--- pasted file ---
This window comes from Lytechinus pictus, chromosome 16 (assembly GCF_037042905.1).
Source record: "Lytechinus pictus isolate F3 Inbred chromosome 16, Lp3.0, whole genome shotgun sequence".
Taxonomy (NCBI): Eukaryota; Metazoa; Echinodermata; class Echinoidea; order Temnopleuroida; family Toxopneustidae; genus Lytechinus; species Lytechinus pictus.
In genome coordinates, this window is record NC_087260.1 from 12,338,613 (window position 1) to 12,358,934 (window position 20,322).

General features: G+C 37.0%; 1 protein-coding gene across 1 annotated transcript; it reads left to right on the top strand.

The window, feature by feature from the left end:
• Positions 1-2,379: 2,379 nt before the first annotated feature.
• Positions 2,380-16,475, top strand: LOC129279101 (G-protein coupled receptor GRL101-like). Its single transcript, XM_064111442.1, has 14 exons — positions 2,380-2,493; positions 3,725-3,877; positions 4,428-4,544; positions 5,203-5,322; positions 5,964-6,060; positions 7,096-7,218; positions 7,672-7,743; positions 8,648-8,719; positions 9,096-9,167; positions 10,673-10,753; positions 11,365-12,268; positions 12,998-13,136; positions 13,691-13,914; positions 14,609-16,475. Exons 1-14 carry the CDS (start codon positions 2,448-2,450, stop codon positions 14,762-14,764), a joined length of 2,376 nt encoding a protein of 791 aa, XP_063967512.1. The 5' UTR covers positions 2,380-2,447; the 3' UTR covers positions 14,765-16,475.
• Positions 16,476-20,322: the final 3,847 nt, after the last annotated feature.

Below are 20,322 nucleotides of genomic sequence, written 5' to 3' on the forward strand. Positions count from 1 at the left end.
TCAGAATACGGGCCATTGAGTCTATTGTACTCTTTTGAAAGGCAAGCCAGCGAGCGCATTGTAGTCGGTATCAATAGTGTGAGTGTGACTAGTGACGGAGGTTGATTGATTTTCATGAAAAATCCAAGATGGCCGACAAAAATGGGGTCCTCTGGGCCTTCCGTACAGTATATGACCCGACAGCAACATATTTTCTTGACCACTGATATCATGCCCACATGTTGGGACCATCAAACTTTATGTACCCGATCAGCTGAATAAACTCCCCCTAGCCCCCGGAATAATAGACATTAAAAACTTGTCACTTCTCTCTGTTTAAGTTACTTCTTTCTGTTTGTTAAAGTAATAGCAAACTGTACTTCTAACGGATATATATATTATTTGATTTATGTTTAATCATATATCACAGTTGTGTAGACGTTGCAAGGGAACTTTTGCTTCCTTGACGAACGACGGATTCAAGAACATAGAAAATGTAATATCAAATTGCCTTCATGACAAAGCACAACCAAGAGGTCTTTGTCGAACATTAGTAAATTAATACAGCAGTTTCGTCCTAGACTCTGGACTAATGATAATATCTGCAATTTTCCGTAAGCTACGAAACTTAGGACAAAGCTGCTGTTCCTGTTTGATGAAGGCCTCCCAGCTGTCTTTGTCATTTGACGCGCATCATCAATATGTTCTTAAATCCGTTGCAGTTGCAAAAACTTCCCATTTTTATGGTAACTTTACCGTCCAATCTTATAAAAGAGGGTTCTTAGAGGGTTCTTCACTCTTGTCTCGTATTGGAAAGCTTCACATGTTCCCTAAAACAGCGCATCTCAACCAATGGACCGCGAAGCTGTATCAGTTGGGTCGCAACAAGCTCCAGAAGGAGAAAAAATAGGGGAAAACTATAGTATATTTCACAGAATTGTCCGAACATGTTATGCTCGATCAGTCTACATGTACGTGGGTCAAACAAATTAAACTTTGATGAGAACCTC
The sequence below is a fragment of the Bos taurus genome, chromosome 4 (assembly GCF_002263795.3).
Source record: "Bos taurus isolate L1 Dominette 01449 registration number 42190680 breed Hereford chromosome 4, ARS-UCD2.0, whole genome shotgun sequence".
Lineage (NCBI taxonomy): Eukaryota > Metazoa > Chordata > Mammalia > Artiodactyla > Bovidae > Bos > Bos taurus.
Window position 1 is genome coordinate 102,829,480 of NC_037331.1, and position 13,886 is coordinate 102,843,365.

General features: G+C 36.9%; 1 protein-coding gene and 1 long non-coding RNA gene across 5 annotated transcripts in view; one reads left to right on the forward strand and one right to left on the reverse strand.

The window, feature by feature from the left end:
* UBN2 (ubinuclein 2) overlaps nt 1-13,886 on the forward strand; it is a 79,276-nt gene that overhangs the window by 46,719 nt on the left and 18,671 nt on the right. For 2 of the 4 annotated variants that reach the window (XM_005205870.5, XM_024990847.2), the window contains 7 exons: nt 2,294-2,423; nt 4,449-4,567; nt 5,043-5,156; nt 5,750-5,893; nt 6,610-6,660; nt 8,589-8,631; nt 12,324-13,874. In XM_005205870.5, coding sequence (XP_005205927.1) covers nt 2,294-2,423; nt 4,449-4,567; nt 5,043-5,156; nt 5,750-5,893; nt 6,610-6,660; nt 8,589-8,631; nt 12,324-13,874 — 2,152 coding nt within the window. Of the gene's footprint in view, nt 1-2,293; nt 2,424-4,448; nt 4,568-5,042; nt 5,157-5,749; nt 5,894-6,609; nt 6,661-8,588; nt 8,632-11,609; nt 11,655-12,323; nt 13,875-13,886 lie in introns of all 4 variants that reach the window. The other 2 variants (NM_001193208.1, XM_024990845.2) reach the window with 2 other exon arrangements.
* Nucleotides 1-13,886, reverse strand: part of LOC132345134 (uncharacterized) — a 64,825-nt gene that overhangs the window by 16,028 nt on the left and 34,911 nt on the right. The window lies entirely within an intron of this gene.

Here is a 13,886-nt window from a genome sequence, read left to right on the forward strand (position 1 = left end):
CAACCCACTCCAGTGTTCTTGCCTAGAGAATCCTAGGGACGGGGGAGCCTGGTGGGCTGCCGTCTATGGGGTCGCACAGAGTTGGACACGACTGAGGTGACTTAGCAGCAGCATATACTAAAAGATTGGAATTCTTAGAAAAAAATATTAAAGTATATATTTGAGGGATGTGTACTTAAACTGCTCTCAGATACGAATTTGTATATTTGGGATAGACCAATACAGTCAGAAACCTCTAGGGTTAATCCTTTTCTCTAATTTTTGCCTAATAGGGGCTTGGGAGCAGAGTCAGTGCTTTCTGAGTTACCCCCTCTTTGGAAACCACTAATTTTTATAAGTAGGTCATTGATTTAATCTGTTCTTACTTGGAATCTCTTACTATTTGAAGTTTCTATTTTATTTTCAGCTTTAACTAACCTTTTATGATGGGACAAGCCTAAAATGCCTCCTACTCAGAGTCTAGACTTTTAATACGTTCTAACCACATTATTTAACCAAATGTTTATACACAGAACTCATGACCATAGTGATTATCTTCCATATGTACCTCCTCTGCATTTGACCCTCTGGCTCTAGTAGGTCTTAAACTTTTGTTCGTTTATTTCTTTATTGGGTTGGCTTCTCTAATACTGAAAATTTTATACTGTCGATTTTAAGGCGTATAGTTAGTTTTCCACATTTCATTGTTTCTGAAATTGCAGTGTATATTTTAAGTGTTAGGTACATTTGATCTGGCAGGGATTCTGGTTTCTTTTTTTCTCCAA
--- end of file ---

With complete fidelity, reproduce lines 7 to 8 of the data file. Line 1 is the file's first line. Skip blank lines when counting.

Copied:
• Positions 1-2,379: 2,379 nt before the first annotated feature.
• Positions 2,380-16,475, top strand: LOC129279101 (G-protein coupled receptor GRL101-like). Its single transcript, XM_064111442.1, has 14 exons — positions 2,380-2,493; positions 3,725-3,877; positions 4,428-4,544; positions 5,203-5,322; positions 5,964-6,060; positions 7,096-7,218; positions 7,672-7,743; positions 8,648-8,719; positions 9,096-9,167; positions 10,673-10,753; positions 11,365-12,268; positions 12,998-13,136; positions 13,691-13,914; positions 14,609-16,475. Exons 1-14 carry the CDS (start codon positions 2,448-2,450, stop codon positions 14,762-14,764), a joined length of 2,376 nt encoding a protein of 791 aa, XP_063967512.1. The 5' UTR covers positions 2,380-2,447; the 3' UTR covers positions 14,765-16,475.